By Karla Sullivan
As parents help their children get ready for school, it is great time to introduce better meals and snacks that will promote nutrition while reducing risk of obesity.
The United States Department of Agriculture (USDA) suggests starting the school year with a smart breakfast.
Breakfast is still considered the most important meal of the day. Whole grain in all meals is something that you should start adding to your children’s diet:
· Whole grain toast, bagel or English muffin
· Yogurt with fruit
· Cold cereal – Shredded Wheat, Fiber One
· Instant oatmeal topped with fruit
· Citrus smoothies
If your school has a lunch program, the meal patterns have increased the availability of fruits and vegetables as well as age appropriate calorie limits.
The National School Lunch Program is a federally-assisted program that operates in public and non-profit private schools and residential child care institutions. Any child at a participating school may purchase a meal from the program.
Reduced meals are based on family income. Afterschool snacks are also available.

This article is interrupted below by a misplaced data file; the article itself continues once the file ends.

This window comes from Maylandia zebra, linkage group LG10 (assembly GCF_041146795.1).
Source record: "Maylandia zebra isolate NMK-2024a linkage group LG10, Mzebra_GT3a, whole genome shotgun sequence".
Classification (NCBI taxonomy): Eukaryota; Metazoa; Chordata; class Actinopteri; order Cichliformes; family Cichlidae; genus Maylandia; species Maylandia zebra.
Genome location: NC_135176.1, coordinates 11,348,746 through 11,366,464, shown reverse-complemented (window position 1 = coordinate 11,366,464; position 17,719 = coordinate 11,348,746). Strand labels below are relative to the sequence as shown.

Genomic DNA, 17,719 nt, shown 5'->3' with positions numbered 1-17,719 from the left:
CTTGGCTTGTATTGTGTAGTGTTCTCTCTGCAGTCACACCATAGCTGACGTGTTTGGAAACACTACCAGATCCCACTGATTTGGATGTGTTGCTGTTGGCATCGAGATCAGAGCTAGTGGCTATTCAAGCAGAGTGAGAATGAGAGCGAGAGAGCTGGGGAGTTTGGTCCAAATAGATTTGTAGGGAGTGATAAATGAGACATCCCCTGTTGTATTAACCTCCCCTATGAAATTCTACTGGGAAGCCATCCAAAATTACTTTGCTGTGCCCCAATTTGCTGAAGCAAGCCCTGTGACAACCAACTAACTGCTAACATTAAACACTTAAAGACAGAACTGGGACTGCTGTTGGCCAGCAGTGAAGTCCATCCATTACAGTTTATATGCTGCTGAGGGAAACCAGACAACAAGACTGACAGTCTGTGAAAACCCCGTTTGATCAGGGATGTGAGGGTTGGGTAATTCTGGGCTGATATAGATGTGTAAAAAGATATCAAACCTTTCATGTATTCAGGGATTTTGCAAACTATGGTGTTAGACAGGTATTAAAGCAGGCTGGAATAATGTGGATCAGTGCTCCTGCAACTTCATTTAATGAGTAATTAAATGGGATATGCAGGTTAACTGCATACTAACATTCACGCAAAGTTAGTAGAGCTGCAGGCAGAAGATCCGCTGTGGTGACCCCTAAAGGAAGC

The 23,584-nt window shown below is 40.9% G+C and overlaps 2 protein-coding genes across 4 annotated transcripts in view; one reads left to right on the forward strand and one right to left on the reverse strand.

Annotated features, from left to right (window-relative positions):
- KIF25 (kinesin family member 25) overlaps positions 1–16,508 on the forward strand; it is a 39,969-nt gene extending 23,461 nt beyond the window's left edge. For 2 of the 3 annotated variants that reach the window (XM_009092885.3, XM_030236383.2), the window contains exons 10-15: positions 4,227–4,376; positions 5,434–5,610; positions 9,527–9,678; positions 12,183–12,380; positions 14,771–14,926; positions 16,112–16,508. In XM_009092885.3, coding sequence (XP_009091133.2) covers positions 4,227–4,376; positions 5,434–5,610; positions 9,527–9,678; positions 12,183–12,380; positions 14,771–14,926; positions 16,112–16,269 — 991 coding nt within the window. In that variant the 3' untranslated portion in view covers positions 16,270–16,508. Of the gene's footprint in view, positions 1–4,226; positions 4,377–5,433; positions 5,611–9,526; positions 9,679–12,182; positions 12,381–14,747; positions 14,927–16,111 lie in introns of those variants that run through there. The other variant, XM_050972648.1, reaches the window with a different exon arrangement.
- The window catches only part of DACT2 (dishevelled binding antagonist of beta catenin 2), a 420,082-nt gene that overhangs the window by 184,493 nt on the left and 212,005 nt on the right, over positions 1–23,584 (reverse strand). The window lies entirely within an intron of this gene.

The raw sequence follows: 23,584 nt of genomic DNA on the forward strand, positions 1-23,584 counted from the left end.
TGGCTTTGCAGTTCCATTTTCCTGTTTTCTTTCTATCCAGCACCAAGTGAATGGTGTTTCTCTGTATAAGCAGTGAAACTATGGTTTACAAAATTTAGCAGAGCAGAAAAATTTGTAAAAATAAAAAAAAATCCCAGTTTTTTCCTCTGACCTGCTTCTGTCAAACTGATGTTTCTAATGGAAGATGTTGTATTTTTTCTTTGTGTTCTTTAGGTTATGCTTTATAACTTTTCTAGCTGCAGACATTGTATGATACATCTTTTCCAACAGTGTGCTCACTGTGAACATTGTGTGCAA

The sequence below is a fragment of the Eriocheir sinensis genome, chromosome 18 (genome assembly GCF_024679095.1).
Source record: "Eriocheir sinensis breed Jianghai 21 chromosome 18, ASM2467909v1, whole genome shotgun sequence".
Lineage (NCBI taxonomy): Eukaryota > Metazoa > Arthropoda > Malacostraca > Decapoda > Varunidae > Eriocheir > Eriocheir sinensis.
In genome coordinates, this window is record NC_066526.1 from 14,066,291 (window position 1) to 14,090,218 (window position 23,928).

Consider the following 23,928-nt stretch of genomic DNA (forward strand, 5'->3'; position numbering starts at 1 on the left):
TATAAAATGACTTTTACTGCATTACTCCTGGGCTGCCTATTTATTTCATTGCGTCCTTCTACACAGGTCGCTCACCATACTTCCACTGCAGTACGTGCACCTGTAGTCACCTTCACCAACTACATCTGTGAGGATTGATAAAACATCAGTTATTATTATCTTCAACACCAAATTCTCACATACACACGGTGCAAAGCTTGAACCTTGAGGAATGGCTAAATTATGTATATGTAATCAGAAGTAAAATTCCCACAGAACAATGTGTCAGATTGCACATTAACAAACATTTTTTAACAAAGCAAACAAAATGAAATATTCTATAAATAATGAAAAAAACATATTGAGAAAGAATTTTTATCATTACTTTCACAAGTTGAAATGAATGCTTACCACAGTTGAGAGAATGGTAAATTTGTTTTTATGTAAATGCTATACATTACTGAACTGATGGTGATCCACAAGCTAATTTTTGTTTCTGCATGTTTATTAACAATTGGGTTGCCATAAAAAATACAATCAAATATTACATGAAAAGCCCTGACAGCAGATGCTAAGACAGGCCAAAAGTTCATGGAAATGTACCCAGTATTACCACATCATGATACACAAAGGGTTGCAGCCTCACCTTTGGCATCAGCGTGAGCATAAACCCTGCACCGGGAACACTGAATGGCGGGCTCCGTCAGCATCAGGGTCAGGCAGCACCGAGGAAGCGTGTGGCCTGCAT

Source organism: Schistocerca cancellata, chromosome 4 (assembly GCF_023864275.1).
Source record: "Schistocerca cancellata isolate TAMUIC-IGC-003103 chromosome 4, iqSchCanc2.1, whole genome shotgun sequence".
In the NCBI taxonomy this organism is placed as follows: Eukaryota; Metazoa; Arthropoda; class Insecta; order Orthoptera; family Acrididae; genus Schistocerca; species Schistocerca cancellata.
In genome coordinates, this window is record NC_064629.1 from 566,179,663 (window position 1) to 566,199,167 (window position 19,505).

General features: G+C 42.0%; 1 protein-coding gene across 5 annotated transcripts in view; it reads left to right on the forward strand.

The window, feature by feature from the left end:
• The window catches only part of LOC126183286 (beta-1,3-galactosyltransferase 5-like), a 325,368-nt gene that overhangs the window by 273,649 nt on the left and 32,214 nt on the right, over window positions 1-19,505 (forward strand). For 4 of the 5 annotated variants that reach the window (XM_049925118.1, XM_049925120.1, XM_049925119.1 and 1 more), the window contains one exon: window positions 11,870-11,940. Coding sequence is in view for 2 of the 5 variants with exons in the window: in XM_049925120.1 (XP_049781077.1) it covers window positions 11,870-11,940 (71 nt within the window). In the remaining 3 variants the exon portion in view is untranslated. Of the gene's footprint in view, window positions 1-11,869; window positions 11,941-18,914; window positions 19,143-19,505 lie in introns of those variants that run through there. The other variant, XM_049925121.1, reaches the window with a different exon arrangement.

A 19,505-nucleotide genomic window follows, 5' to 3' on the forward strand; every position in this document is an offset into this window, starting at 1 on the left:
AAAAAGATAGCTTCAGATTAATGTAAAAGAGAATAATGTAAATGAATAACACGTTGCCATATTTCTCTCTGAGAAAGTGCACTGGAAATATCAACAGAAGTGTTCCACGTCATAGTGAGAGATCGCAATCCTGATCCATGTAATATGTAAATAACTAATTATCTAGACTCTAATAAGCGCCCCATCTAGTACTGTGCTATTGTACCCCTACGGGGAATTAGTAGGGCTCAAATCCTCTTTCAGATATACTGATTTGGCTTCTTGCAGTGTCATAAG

If you prepare school lunches for your children, healthy sandwiches can be made ahead of time and frozen, if need be:
· Simple sandwiches that include ham, cheese or turkey
· Chicken or tuna salad
· Mozzarella and tomato
· Yogurt, carrots, grapes or berries
Making sure your children also have the best coverage in health insurance is an essential tool and through the Affordable Care Act, a network of marketplaces can help you make the best decision.
Additionally, the Children’s Health Insurance Program (CHIP) offers more opportunity for affordability. For specialty care, hearing exams for children are covered by 100 percent of CHIP plans, according to Insurance News.
However, CHIP funding may not be extended and parents’ out-of-pocket costs could increase dramatically.
Check with your state to see what specific children’s programs are offered depending on your needs and financial limits.